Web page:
3. Add a photo: Like iCards, you can also upload your own photo and customize the borders, fonts and colors.

    4. Delivered to your inbox: I use a Outlook and when I receive an iCard, it shows up as an attachment. The best thing about Plaxo eCards is that the card itself shows up right in your inbox — no links, no attachments, no embarrassing music, and no cheesy animations.

    5. Address book integration: Ready to send the card, but don’t know the person’s email address? Just click on “Add from address book” and the Plaxo address book widget will pop-up so you can quickly select recipients.

    I hope you continue to send eCards to your friends. If you have any questions, comments, or feedback to improve our product please let me know!


  • A Bugged Life » Blog Archive » eCard showdown!
    Jun 29, 2006 at 7:03 am

    […] Let’s get it on! […]

  • Aaron Brazell
    Jun 29, 2006 at 9:57 am

    Hmmm… iCards looks so much sexier than eCards. I think it’s all about the ‘i’. ‘i’ is the new black, eh? Must. Write. Post.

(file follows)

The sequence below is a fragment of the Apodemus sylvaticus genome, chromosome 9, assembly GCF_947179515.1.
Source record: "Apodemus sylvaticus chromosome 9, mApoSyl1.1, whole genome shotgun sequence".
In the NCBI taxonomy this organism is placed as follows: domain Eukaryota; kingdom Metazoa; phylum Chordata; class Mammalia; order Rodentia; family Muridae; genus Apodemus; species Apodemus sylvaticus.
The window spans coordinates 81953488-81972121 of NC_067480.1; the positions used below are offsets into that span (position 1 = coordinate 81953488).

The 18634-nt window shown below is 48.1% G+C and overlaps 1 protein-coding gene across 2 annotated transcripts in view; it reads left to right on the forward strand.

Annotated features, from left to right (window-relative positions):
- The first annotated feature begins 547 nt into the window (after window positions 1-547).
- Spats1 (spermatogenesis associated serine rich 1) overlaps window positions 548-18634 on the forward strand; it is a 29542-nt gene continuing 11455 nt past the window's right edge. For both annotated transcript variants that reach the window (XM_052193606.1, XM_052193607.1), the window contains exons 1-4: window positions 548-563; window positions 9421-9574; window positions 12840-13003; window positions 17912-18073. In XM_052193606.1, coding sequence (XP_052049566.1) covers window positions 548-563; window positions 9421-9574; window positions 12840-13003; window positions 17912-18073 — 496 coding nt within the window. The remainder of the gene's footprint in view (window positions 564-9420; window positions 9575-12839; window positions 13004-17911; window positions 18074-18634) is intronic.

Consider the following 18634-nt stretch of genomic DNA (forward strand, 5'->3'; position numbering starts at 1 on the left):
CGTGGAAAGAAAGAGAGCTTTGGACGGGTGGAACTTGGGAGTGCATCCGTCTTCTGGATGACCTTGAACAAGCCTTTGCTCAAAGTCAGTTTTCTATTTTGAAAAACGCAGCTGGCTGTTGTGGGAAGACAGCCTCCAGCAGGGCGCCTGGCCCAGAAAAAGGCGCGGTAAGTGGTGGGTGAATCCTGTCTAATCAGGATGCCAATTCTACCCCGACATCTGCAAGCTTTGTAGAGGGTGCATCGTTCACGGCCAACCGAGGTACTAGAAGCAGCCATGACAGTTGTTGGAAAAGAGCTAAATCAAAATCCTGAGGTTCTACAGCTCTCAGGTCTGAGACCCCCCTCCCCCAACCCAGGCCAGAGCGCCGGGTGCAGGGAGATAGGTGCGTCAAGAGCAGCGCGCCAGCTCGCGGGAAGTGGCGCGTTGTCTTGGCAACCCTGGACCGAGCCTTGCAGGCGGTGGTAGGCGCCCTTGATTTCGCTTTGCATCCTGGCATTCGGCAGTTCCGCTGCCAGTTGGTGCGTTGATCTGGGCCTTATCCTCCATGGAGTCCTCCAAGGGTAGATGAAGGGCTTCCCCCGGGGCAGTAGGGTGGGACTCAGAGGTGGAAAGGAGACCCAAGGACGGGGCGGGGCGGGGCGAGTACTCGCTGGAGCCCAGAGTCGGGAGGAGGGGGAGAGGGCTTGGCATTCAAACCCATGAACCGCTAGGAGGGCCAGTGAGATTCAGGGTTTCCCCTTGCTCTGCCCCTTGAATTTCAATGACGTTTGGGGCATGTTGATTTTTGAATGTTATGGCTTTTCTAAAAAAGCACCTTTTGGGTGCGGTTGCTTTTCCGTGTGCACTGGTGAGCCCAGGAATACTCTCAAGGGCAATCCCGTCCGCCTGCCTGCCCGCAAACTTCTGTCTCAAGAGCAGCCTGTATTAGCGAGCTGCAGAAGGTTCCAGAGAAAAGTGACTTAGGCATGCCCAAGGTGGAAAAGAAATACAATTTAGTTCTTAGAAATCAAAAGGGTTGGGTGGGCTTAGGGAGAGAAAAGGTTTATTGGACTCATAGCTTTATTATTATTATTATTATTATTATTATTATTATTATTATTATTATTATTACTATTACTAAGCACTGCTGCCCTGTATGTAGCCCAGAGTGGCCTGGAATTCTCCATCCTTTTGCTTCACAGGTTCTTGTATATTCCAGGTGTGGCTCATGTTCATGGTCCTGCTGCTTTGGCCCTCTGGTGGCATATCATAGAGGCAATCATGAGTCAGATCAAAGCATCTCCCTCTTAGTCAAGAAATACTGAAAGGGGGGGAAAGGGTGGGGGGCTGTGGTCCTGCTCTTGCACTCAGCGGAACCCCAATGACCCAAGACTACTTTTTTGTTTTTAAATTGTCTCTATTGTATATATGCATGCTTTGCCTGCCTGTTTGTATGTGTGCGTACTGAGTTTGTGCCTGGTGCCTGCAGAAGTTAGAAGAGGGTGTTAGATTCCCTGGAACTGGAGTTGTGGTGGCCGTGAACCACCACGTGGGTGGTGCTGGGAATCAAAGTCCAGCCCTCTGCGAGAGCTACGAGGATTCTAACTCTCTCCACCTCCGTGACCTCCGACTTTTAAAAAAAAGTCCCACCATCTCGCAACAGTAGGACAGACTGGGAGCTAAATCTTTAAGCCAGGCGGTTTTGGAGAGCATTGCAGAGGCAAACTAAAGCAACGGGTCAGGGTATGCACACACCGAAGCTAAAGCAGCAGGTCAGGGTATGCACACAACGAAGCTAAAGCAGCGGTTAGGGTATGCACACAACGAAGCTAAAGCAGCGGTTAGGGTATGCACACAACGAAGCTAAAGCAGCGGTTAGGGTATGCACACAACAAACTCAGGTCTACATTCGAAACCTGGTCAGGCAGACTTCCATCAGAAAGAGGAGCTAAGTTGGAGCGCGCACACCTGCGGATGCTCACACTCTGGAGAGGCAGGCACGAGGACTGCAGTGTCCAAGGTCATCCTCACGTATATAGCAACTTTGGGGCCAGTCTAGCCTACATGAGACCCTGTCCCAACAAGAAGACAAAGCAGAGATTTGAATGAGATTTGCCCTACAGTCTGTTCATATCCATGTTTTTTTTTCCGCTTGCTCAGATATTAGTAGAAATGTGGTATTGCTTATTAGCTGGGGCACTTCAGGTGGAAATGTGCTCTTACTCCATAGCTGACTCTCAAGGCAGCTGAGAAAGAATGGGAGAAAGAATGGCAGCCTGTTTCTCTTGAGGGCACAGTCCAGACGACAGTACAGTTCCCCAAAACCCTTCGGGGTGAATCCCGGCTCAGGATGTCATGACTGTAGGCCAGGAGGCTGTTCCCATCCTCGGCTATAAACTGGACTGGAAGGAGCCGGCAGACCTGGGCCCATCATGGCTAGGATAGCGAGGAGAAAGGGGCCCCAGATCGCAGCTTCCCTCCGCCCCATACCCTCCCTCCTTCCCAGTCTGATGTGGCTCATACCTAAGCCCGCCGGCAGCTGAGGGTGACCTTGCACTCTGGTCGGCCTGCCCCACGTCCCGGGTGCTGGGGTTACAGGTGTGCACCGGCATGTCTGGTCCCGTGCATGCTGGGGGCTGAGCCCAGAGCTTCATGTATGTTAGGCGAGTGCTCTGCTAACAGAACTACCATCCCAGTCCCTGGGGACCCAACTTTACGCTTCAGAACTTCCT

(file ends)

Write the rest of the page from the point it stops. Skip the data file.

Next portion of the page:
• Jayvee
    Jun 29, 2006 at 10:14 am

    “e” is sooo 90’s dude. ;)

  • MacSmiley
    Jul 13, 2008 at 3:39 pm

    Apple has sadly discontinued its iCards service!

    Don’t just say good-bye without a whimper! Have your say about the termination of Apple “.Mac” iCards at the Apple Discussion boards:


    Apple feedback:


    You can also try making a dent here,

    Save the .Mac iCards Petition:


    I sent my feelings straight to Steve Jobs, as well:


    You’ll find the email addresses I used in the comments thread.

    Thanks for your time,

  • MacSmiley
    Aug 16, 2008 at 11:26 pm

    Apple’s Discussion moderators deleted this comment from an iCards thread, so I’m plastering it all over the Web:

    “Everyone, call Apple Customer Relations at this number to complain (I found it was the best # to call after trying several). They say number of complaints matters.:

    800-767-2775 ”

    — k2graphics